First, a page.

ch-ch-ch-ch changes


It was my freshman year in college, in Southern California. It was also 1974. I had never paid much attention to David Bowie. I was much more into the Grateful Dead and the Starship. And Pink Floyd and Jimi Hendrix. But there were an awful lot of young ladies who were into Bowie in a big way. So I listened.

The only song I could get into, begrudgingly, was “Changes,” from his 1971 album “Hunky Dory,” which opens:


Still don’t know what I was waiting for

And my time was running wild

A million dead-end streets and

Every time I thought I’d got it made

It seemed the taste was not so sweet

So I turned myself to face me

But I’ve never caught a glimpse

Of how the others must see the faker

I’m much too fast to take that test

(Turn and face the strange)



Much has already been written about Bowie’s connection with the crazy wisdom Buddhist teacher Chogyam Trungpa in 1967-1968, and this influence shows deeply. For example, later in this same song, Bowie sings:


I watch the ripples change their size

But never leave the stream

Of warm impermanence

So the days float through my eyes

But still the days seem the same


From my casual experience of his music, Bowie seemed to be about in-your-face creativity. He was a constantly morphing persona, so much so it would be difficult to pin down “persona” – a creative no-self, expressing itself radically, challenging our boundaries.

To be creative is to live fully. The Buddha said that only those who are aware are truly alive, that those who lack awareness are like the dead. The automaton, zombie-like state in which a lot of us spend our time.

When we are not mindful, that is.

And that means at times to “face the strange” and be with what is not-yet fully experienced, below the level of full conscious awareness.

Ah, meditation!

Mindfulness allows to see our fears, our hopes and dreams as the flow of the process of life, as impermanent arisings. Meditation opens the way for us to view everything we experience in this way.

Our very sense of a persona: just as chameleon-like as Bowie’s album cover “selfies”.

It’s not that we entirely lose our sense of self, but that we stop seeing our self as composed of anything substantive. Our “self” is not a final stage. It’s something in process. It’s composed of change.

Living this way is in-your-face creativity.

Creativity is not something we do. It just happens organically.

It is just life, living through us, effervescent, both as giving off bubbles (impermanence) as well as the vivacious and enthusiastic response to freedom unburdened by self and all its baggage and encumbrances.

Creativity knows there is no place to take a stand where we can fixate on or control anything.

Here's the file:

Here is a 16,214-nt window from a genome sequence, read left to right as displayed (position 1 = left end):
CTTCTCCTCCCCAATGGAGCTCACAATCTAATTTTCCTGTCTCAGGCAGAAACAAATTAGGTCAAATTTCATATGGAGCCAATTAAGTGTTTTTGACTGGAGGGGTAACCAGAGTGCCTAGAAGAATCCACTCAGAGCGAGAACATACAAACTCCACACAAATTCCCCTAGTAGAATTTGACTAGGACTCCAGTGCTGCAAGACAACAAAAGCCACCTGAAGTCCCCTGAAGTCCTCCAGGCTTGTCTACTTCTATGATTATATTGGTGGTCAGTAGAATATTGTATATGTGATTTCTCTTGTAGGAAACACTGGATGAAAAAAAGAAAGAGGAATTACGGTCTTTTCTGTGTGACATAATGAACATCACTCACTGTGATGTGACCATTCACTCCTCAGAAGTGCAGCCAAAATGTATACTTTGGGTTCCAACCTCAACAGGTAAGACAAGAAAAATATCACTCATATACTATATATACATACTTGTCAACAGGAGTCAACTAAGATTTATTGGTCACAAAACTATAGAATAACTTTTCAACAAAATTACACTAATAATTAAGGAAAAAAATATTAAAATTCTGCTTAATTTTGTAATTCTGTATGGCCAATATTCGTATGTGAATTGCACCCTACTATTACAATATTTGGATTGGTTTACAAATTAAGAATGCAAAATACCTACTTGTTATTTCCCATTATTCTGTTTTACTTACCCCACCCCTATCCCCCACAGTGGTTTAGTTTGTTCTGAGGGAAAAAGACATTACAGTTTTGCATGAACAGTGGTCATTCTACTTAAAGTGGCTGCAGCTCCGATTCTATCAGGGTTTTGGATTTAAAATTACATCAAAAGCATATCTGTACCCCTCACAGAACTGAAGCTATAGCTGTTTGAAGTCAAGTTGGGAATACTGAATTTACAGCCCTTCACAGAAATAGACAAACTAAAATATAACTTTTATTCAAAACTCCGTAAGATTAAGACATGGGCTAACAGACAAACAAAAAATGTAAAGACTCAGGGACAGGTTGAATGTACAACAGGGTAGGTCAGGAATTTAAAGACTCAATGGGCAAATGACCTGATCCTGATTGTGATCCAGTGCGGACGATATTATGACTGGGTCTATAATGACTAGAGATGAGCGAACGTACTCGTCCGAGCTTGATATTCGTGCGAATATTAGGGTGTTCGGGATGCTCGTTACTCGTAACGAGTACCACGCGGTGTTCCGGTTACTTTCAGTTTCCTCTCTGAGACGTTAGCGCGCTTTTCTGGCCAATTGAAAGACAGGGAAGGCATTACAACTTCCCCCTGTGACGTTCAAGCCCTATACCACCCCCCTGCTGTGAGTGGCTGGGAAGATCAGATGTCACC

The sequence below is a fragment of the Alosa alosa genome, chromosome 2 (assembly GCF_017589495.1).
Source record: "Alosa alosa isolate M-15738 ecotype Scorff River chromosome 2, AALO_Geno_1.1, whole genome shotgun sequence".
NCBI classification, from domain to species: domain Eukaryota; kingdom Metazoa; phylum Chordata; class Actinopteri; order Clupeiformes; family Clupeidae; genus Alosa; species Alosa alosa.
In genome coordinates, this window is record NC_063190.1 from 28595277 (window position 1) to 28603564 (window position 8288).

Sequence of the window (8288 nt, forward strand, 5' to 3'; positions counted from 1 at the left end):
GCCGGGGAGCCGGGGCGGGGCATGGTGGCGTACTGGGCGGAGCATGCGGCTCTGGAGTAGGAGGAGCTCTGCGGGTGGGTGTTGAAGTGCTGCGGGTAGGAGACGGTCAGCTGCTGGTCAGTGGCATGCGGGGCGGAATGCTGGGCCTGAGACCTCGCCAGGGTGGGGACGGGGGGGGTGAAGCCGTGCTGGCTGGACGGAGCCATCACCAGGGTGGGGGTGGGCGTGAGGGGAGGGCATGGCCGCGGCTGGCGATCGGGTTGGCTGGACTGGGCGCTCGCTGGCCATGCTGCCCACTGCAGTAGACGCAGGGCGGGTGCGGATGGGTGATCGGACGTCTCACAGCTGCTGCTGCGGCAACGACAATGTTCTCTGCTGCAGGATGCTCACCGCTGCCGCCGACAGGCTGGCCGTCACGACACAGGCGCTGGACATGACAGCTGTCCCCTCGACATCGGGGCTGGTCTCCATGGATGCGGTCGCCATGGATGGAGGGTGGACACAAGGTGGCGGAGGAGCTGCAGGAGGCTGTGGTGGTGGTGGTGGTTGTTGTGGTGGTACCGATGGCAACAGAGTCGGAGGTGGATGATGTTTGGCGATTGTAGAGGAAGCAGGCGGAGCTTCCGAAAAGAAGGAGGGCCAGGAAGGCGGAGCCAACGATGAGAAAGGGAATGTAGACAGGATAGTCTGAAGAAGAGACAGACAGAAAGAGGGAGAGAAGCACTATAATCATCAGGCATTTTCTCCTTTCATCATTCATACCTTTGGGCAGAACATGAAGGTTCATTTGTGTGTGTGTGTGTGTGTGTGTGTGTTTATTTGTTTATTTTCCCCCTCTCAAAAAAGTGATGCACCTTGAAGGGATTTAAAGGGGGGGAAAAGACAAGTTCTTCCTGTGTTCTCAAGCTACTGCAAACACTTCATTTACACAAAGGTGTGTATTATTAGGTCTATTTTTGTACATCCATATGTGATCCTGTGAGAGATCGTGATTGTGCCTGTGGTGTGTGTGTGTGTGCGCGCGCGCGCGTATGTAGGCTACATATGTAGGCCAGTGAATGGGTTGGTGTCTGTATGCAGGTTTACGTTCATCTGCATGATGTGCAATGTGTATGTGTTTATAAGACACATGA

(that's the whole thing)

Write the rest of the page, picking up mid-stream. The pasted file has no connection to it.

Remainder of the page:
Personally, I’ve tried to ignore the growing realization that my aging body pretty much can no longer stagger through life without regular aerobic exercise. (Thanks very much Katina, as with your persistence my denial is wearing away.)

I’ll leave you with a poem by Donna Faulds.


There is no controlling life.

Try corralling a lightning bolt, containing a tornado.

Dam a stream and it will create a new channel.

Resist, and the tide will sweep you off your feet.

Allow, and grace will carry you to higher ground.

The only safety lies in letting it all in –

the wild and the weak –

fear, fantasies, failures, and success.

When loss rips off the doors of the heart

or sadness veils your vision with despair,

practice becomes simply bearing the truth.

In the choice to let go of your known way of being,

the whole world is revealed to your new eyes.


Katina and I are here to support your meditation practice in any way we can, just contact us through the Contact Page on this site. Or if you live in Honolulu, or ever visit, feel free to drop by our free, weekly meditation evenings.

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  1. Hi Tom– “In-your-face” creativity. I like it. Though I am of the Bowie generation, I was oblivious to rock music. Still, reading his obits, I have to admire his “in-your-face creativity,” that continued through all his days, even the very end. A grand example of living a mindful, courageous life.

    Always enjoy your posts!

  2. Thank you for your E-mail. I felt a strong pull to read it, and as l read it l felt a connection. I felt the need to change.

    1. Thanks so much Heather for this. Sometimes we are just pulled and we need to honor that, as long as we feel it’s a honest yearning. Sending lots of kind thoughts.

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